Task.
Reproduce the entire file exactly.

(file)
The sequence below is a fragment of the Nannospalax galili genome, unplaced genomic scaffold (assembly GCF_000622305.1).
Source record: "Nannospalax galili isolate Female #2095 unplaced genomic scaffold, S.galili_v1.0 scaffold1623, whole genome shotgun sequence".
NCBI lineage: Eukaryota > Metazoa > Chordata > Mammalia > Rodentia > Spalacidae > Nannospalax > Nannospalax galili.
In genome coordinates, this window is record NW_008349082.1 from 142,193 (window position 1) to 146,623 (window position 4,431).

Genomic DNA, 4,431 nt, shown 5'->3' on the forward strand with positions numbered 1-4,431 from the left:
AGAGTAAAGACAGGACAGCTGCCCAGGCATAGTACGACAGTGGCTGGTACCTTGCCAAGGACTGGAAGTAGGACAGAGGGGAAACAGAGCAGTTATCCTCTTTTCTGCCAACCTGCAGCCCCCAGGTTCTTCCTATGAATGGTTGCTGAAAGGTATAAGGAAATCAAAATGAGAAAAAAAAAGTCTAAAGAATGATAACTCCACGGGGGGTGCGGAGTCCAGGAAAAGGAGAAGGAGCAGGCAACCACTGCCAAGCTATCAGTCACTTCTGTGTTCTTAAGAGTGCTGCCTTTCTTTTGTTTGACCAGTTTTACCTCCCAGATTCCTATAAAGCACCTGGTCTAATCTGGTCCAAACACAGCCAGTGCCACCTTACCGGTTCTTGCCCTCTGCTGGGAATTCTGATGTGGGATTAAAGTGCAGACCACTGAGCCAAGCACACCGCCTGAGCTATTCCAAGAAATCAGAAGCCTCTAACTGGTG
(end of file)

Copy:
The sequence below is a fragment of the Nannospalax galili genome, unplaced genomic scaffold (assembly GCF_000622305.1).
Source record: "Nannospalax galili isolate Female #2095 unplaced genomic scaffold, S.galili_v1.0 scaffold1623, whole genome shotgun sequence".
NCBI lineage: Eukaryota > Metazoa > Chordata > Mammalia > Rodentia > Spalacidae > Nannospalax > Nannospalax galili.
In genome coordinates, this window is record NW_008349082.1 from 142,193 (window position 1) to 146,623 (window position 4,431).

Genomic DNA, 4,431 nt, shown 5'->3' on the forward strand with positions numbered 1-4,431 from the left:
AGAGTAAAGACAGGACAGCTGCCCAGGCATAGTACGACAGTGGCTGGTACCTTGCCAAGGACTGGAAGTAGGACAGAGGGGAAACAGAGCAGTTATCCTCTTTTCTGCCAACCTGCAGCCCCCAGGTTCTTCCTATGAATGGTTGCTGAAAGGTATAAGGAAATCAAAATGAGAAAAAAAAAGTCTAAAGAATGATAACTCCACGGGGGGTGCGGAGTCCAGGAAAAGGAGAAGGAGCAGGCAACCACTGCCAAGCTATCAGTCACTTCTGTGTTCTTAAGAGTGCTGCCTTTCTTTTGTTTGACCAGTTTTACCTCCCAGATTCCTATAAAGCACCTGGTCTAATCTGGTCCAAACACAGCCAGTGCCACCTTACCGGTTCTTGCCCTCTGCTGGGAATTCTGATGTGGGATTAAAGTGCAGACCACTGAGCCAAGCACACCGCCTGAGCTATTCCAAGAAATCAGAAGCCTCTAACTGGTG